Interview with Odile Smith, Breeder of Fairytale Briards
Please tell us a little bit about yourself. Where do you live? What is your breed? What is your kennel name? Do you have a website? How long have you been in dogs? How long have you been breeding dogs? Who are some of your best-known dogs?
Odile Smith: I was raised with large hunting dogs, but I fell in love with Briards and decided that I would have a Briard when I would be living in a house suited for dogs. I never turned back. Briards have been my breed for almost 30 years. Nowadays we live in Massachusetts, not too far from Boston, and I breed under my kennel name, Fairytale. You can check us out at: Fairytalebriards.com.
My best-known dogs would include Fr. Can. AKC CH Fairytale’s Balthazar le Sage, aka “Sage.” He was a BISS, BIS, WW winner, No. 1 ranked and has sired multiple champions in the US and several European countries. “Aramis,” Can. CH AKC Fairytale’s Aramis, is also quite well-known for what he achieved in the ring, but also for his exuberance. In current times, I would mention Can. CH AKC GCHB Fairytale’s Oxford BN RA IT FDC CGC and GCHS Fairytale’s Ria Verde, who are currently shown by myself for “Oxford” and by Greg Strong for “Ria.”
As a Breeder, can you share your thoughts on your breed today? Is breed type strong? Are there things to be concerned about? Are there any health-related issues? Have you worked with breeders overseas? Are pet homes typically available for your breed?
Odile Smith: Our Breed Standard describes some specific attributes that give that boxy silhouette, with a beautiful carriage. “Vigorous and alert, powerful without coarseness, strong in bone and muscle, exhibiting the strength and agility required of the herding dog.” There are many variations being presented today. Some I love and some I find not fitting the type of the Briard. I personally love the correct head of the Briard, with a beautiful stop, parallel ears placed high on the head, and a wide muzzle finishing in a 90-degree with strong jaws. The head sits on a long and strong, conic neck, providing that beautiful silhouette.
We have a coated breed and should expect proper condition and correct coat to be rewarded. Color is not a priority, since “all uniform colors are permitted except white (black, various shades of gray and various shades of tawny).” One pet peeve of mine is bitchy-looking males or females that look like males. The Briard should not be oversized or over-boned, and not be too refined either.
The health of our Briards is probably very similar to that of most large breeds in the US. We face bloat and cancer in particular.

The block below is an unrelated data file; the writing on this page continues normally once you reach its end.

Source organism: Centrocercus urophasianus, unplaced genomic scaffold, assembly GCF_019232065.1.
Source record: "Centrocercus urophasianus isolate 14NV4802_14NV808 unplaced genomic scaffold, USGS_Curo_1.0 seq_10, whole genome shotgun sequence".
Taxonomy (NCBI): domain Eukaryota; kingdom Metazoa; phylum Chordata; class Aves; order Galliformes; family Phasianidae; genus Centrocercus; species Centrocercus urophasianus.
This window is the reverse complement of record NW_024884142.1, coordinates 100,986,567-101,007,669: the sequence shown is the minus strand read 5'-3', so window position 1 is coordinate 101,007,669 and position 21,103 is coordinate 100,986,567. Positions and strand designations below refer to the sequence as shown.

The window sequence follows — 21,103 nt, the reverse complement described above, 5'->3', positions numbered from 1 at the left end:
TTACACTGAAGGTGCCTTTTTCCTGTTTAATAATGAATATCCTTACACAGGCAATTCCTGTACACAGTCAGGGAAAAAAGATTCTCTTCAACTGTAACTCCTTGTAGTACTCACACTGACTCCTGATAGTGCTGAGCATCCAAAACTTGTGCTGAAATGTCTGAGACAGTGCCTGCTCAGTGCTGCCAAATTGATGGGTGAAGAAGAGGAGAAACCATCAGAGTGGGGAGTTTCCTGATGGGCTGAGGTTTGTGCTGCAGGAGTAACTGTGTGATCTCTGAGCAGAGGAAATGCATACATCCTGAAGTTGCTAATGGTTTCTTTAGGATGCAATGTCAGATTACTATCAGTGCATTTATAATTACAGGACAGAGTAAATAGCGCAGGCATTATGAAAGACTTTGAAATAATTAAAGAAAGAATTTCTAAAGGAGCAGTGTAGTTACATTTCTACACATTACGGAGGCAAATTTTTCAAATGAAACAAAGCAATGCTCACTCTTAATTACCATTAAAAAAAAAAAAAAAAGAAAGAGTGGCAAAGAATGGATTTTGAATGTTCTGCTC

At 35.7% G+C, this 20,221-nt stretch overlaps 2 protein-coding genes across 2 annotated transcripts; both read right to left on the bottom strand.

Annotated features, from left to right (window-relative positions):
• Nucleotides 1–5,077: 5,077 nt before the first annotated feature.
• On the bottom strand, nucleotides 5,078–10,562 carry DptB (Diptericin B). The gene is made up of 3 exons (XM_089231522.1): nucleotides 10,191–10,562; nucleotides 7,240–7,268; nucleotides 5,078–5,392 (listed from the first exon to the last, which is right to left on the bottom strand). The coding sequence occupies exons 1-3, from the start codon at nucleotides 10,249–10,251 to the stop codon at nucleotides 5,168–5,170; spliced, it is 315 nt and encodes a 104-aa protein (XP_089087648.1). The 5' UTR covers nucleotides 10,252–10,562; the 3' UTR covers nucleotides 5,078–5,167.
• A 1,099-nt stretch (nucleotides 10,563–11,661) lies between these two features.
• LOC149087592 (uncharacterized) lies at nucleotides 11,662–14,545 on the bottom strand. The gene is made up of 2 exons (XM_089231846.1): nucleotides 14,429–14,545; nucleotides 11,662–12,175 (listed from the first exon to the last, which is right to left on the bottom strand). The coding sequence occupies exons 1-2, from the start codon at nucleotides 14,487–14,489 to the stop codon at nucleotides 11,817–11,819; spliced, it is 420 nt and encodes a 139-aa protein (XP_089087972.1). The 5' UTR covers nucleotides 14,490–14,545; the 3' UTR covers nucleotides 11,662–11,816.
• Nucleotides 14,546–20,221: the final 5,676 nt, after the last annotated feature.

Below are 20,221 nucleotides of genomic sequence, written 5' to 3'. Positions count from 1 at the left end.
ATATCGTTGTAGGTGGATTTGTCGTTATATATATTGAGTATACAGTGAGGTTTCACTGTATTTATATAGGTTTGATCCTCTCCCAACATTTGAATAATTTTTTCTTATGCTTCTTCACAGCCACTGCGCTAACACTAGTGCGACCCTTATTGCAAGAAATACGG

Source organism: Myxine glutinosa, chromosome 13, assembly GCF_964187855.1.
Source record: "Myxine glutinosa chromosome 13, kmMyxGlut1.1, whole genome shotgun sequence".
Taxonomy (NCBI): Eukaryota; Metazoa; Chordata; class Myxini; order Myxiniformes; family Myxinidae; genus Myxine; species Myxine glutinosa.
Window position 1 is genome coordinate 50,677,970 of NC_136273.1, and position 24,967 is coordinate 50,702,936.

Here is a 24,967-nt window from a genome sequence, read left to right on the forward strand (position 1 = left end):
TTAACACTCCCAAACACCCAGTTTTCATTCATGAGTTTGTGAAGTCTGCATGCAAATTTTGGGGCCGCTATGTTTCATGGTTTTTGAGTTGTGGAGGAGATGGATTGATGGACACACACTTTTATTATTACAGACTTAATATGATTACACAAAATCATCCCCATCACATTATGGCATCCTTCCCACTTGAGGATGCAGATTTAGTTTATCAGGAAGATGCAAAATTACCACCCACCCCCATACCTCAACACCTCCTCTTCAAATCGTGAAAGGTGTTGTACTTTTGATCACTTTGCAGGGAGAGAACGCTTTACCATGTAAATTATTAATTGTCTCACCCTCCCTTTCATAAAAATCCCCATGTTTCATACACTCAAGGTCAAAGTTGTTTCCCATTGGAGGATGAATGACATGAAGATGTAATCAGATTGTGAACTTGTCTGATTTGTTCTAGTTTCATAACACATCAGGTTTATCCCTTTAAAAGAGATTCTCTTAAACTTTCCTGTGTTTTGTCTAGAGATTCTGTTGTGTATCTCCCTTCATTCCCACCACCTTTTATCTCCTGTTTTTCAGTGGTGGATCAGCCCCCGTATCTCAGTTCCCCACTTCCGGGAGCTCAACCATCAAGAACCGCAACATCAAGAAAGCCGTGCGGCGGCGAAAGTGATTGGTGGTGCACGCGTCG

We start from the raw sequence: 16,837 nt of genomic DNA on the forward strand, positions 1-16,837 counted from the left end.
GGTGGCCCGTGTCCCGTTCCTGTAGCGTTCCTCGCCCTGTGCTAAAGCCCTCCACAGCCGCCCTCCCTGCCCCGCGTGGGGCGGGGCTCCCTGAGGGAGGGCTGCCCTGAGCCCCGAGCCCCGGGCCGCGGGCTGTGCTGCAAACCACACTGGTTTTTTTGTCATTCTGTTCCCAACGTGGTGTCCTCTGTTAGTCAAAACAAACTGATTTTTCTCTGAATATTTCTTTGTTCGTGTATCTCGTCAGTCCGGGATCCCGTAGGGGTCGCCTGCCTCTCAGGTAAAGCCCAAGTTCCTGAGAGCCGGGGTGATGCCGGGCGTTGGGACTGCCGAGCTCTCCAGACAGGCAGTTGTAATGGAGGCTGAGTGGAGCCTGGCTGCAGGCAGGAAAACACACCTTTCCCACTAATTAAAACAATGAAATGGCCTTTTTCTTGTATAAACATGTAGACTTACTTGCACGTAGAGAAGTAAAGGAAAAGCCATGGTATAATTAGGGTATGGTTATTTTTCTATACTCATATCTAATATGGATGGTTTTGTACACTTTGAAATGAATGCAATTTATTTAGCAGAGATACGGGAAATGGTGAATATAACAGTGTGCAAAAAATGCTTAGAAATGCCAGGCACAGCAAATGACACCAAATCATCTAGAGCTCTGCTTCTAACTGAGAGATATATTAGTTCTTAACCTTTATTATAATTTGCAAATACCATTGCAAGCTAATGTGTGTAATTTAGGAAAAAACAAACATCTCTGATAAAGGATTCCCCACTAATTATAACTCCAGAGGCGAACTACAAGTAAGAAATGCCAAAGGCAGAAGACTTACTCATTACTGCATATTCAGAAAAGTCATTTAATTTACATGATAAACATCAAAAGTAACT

On the topic of working with other breeders, I absolutely do. I do believe in line breeding (not inbreeding) and making sure that I “marry” dogs of the same phenotype. My dogs’ pedigrees contain two old French lines, as well as other US dogs. In fact, I just returned from the French National; always looking for connections, potential studs, or puppies.
As an Exhibitor, can you comment on recent entries in your breed? Are majors available in your area? Does your breed often participate in Companion and Performance events? How can newcomers in your breed be encouraged to join the sport of dogs?
Odile Smith: Our entries are low, majors are rare. Briards are extremely smart and can participate in any sport. There are Briards that excel in Obedience, Rally, Herding, Fast CAT, Dock Diving, etc… Briards simply love working with their owners. Participation in events can be associated with the breeder, for sure, but it is also often associated with co-location with someone who participates in events and shares the love of the sport, independently of the breed involved.
What are the biggest challenges facing the dog show community as a whole and how can we address them? And finally, what are some of the positive changes you’ve seen in your breed and in the dog show community as a whole over the past decade?
Odile Smith: Dog shows face many challenges: Entries are decreasing and judging is negatively impacted by the loss of many knowledgeable judges in recent years. Positives for me are that I have found a circle of dear friends, with some being truly a second family, and that I can continue to have educative conversations with experienced breeders, handlers, or trainers.